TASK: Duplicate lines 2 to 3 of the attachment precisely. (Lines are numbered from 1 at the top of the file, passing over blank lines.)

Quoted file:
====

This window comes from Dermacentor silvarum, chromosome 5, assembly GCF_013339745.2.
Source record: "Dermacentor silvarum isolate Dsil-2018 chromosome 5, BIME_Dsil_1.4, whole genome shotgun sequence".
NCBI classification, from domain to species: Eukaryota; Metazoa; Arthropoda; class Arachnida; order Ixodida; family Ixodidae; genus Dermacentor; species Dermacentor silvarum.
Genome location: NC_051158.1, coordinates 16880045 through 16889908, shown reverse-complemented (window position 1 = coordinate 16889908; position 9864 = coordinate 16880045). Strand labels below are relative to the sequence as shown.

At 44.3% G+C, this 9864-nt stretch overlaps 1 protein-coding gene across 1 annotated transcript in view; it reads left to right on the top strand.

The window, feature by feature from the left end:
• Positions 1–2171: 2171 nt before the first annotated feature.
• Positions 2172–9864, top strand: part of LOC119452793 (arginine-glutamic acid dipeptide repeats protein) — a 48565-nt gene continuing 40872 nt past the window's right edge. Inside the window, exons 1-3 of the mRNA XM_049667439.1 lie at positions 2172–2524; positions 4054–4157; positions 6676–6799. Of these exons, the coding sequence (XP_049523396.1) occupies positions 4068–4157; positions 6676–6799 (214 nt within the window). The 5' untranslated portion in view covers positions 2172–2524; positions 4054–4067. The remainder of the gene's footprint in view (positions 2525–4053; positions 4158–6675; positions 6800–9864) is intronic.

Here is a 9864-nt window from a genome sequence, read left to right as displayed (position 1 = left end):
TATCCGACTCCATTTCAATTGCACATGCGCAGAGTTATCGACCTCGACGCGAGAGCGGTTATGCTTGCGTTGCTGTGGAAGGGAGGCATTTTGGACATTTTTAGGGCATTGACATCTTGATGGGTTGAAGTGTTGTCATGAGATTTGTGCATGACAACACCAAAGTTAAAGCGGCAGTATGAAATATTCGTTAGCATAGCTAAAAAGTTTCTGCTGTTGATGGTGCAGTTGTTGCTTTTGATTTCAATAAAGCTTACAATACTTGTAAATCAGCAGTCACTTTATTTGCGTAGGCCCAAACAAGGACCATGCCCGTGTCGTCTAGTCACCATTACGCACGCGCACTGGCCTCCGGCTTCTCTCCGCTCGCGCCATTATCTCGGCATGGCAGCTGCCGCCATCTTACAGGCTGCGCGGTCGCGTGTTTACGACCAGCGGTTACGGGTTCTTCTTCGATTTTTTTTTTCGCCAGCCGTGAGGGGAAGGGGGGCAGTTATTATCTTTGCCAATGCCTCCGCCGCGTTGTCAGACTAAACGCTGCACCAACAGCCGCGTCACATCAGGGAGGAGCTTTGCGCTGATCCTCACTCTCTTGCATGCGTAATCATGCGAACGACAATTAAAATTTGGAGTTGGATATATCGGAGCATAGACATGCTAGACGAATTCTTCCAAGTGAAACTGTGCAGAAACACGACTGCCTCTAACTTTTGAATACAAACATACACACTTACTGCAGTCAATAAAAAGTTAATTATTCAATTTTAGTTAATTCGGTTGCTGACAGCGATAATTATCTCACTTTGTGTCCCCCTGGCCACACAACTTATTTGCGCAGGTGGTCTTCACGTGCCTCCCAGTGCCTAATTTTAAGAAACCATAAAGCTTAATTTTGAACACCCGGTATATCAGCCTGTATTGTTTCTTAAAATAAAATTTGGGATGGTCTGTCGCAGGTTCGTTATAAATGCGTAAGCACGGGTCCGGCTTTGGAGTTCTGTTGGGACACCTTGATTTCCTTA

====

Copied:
Source record: "Dermacentor silvarum isolate Dsil-2018 chromosome 5, BIME_Dsil_1.4, whole genome shotgun sequence".
NCBI classification, from domain to species: Eukaryota; Metazoa; Arthropoda; class Arachnida; order Ixodida; family Ixodidae; genus Dermacentor; species Dermacentor silvarum.